Welcome back to my study/review of Genesis. If you missed the previous parts of this study, you can find them HERE.
Genesis 29: 21-30
21 Then Jacob said to Laban, “Give me my wife that I may go in to her, for my time is completed.” 22 So Laban gathered together all the people of the place and made a feast. 23 But in the evening he took his daughter Leah and brought her to Jacob, and he went in to her. 24 (Laban gave his female servant Zilpah to his daughter Leah to be her servant.) 25 And in the morning, behold, it was Leah! And Jacob said to Laban, “What is this you have done to me? Did I not serve with you for Rachel? Why then have you deceived me?” 26 Laban said, “It is not so done in our country, to give the younger before the firstborn. 27 Complete the week of this one, and we will give you the other also in return for serving me another seven years.” 28 Jacob did so, and completed her week. Then Laban gave him his daughter Rachel to be his wife. 29 (Laban gave his female servant Bilhah to his daughter Rachel to be her servant.) 30 So Jacob went in to Rachel also, and he loved Rachel more than Leah, and served Laban for another seven years.
Laban pulls the ole switcheroo on Jacob. It’s almost the plot of a bad comedy. Man has big party. Perhaps drinks too much. Wakes up with a woman he did not expect to wake up with. Here, when Jacob learns he has been deceived, Laban explains why. However, rather than allow their situation to become too rocky, he agrees to give Rachel to Jacob, right away, but also under the condition that Jacob work for him another seven years.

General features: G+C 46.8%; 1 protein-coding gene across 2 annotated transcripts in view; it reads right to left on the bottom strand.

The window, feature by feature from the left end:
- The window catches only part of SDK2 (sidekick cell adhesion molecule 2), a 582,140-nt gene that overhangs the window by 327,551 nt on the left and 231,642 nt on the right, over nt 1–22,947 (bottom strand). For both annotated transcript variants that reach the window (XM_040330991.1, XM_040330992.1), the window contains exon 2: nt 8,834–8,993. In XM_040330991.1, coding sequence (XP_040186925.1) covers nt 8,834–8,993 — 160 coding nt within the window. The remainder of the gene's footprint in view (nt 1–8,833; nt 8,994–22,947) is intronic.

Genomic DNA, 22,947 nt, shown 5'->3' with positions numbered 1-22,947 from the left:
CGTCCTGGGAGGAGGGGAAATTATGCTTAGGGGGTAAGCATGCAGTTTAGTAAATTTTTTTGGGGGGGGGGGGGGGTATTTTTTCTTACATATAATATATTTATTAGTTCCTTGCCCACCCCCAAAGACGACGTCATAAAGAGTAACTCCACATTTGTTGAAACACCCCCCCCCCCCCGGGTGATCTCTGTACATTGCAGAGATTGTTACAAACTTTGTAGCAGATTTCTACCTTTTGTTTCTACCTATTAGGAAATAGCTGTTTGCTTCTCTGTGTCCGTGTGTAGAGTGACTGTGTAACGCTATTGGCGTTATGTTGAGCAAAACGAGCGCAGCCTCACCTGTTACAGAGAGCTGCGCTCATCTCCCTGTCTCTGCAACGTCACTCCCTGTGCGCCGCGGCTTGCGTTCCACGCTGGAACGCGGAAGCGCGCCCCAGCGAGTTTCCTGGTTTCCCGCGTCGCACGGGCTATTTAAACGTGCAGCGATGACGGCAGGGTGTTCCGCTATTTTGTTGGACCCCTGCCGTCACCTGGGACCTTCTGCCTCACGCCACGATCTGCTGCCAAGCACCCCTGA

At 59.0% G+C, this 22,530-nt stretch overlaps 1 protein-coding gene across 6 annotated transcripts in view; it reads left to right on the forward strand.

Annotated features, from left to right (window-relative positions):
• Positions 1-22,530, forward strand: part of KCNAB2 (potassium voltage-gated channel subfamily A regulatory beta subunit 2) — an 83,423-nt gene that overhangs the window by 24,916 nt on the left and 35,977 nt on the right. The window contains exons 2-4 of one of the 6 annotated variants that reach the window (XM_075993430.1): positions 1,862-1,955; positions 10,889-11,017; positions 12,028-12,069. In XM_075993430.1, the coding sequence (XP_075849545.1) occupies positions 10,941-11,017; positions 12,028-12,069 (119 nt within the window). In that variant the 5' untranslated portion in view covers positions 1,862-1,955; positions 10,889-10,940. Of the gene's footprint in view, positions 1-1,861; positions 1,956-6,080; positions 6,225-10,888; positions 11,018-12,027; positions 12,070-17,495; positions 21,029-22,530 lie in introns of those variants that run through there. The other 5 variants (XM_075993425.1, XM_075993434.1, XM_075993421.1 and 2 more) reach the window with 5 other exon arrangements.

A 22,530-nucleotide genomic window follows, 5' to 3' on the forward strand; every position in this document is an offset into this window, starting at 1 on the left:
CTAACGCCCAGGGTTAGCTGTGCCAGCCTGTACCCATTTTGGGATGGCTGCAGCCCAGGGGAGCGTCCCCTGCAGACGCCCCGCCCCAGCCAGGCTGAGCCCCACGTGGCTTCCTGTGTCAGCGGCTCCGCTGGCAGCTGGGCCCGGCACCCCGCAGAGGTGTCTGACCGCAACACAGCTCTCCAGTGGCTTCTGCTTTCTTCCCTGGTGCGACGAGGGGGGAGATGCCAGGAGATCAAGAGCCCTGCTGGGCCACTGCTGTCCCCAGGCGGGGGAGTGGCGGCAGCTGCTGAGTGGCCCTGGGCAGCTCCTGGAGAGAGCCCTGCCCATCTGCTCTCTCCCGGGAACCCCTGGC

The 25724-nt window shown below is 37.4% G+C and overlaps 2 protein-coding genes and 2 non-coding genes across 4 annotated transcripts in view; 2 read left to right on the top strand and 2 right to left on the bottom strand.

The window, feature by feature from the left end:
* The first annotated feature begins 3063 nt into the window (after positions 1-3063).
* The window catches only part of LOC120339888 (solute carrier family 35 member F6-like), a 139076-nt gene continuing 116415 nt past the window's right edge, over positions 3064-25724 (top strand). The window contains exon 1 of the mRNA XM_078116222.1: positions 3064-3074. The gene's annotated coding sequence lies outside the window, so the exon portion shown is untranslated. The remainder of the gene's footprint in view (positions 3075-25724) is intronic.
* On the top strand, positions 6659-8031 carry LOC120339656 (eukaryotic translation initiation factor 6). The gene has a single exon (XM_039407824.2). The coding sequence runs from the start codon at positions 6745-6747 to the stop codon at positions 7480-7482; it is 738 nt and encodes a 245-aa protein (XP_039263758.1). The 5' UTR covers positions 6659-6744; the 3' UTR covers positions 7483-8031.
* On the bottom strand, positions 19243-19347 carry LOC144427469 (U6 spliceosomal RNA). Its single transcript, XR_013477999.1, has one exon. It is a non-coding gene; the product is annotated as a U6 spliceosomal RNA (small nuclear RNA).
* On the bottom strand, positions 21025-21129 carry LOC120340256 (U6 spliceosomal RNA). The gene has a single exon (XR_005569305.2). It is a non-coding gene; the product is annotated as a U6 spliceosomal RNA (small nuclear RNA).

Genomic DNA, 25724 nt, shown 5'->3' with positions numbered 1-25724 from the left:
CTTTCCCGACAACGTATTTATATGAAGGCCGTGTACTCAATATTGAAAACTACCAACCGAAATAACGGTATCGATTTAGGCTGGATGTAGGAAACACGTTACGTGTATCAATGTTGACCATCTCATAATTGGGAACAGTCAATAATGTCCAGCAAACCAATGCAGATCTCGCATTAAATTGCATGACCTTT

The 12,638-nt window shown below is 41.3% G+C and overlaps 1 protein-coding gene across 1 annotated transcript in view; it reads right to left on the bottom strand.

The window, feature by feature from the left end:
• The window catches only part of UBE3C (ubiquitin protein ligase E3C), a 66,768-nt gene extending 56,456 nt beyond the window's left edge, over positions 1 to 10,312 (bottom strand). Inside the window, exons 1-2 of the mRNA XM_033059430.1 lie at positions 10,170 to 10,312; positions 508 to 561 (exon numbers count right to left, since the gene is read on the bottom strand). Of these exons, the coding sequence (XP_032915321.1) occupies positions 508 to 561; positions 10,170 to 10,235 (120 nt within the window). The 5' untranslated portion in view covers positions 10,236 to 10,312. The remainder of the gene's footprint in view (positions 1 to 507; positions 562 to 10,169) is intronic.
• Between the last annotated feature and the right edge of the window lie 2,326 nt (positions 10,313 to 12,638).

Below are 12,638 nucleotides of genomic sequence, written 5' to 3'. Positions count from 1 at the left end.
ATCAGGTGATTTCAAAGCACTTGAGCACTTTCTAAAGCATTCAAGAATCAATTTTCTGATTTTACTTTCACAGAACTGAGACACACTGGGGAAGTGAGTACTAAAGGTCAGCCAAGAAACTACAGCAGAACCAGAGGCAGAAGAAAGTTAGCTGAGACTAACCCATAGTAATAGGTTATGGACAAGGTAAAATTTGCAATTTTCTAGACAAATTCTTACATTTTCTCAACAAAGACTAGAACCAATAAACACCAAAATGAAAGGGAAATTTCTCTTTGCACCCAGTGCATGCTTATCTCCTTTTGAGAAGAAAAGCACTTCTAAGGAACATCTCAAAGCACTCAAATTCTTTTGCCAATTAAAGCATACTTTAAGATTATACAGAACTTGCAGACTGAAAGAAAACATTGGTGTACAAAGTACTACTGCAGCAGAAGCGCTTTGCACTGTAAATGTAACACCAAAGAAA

We do not know this from the text, but it may be that Jacob is in no hurry to return home to face Esau. Perhaps the terms of this arrangement give him a plausible reason to stay away.
Looking at this story more closely, we can start in verse 21 with The Pulpit Commentaries:
And Jacob said unto Laban (who, though the term of servitude had expired, appeared to be in no haste to implement his part of the bargain), Give me my wife (i.e. my affianced wife, as in Deuteronomy 22:23, Deuteronomy 22:24; Matthew 1:20), for my days are fulfilled (i.e. my term of service is completed), that I may go in unto her—quo significant intactam adhuc esse virginem (Calvin); a proof that Jacob’s love was pure and true.
give = יָהַב yâhab, yaw-hab’; a primitive root; to give (whether literal or figurative); generally, to put; imperatively (reflexive) come:—ascribe, bring, come on, give, go, set, take.
my wife = אִשָּׁה ʼishshâh, ish-shaw’; feminine of H376 or H582; irregular plural, נָשִׁים nâshîym;(used in the same wide sense as H582) a woman:—(adulter) ess, each, every, female, × many, none, one, together, wife, woman. Often unexpressed in English.